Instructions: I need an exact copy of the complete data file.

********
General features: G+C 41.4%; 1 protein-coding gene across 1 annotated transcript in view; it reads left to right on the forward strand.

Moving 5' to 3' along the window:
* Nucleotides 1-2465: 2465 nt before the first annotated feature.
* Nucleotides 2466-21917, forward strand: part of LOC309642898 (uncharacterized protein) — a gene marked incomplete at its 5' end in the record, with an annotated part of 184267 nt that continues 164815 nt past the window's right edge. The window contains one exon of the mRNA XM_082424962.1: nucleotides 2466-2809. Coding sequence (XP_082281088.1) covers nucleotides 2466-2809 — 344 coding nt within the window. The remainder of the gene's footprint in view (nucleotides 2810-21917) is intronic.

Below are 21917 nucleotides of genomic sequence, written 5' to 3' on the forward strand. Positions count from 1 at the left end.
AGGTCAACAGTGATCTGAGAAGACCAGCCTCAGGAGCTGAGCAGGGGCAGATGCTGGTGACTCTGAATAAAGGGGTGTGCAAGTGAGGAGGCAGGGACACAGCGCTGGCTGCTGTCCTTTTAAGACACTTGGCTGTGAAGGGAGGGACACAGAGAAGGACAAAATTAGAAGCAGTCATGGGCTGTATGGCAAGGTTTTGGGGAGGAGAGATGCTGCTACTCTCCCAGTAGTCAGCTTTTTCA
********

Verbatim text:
General features: G+C 41.4%; 1 protein-coding gene across 1 annotated transcript in view; it reads left to right on the forward strand.

Moving 5' to 3' along the window:
* Nucleotides 1-2465: 2465 nt before the first annotated feature.
* Nucleotides 2466-21917, forward strand: part of LOC309642898 (uncharacterized protein) — a gene marked incomplete at its 5' end in the record, with an annotated part of 184267 nt that continues 164815 nt past the window's right edge. The window contains one exon of the mRNA XM_082424962.1: nucleotides 2466-2809. Coding sequence (XP_082281088.1) covers nucleotides 2466-2809 — 344 coding nt within the window. The remainder of the gene's footprint in view (nucleotides 2810-21917) is intronic.

Below are 21917 nucleotides of genomic sequence, written 5' to 3' on the forward strand. Positions count from 1 at the left end.
AGGTCAACAGTGATCTGAGAAGACCAGCCTCAGGAGCTGAGCAGGGGCAGATGCTGGTGACTCTGAATAAAGGGGTGTGCAAGTGAGGAGGCAGGGACACAGCGCTGGCTGCTGTCCTTTTAAGACACTTGGCTGTGAAGGGAGGGACACAGAGAAGGACAAAATTAGAAGCAGTCATGGGCTGTATGGCAAGGTTTTGGGGAGGAGAGATGCTGCTACTCTCCCAGTAGTCAGCTTTTTCA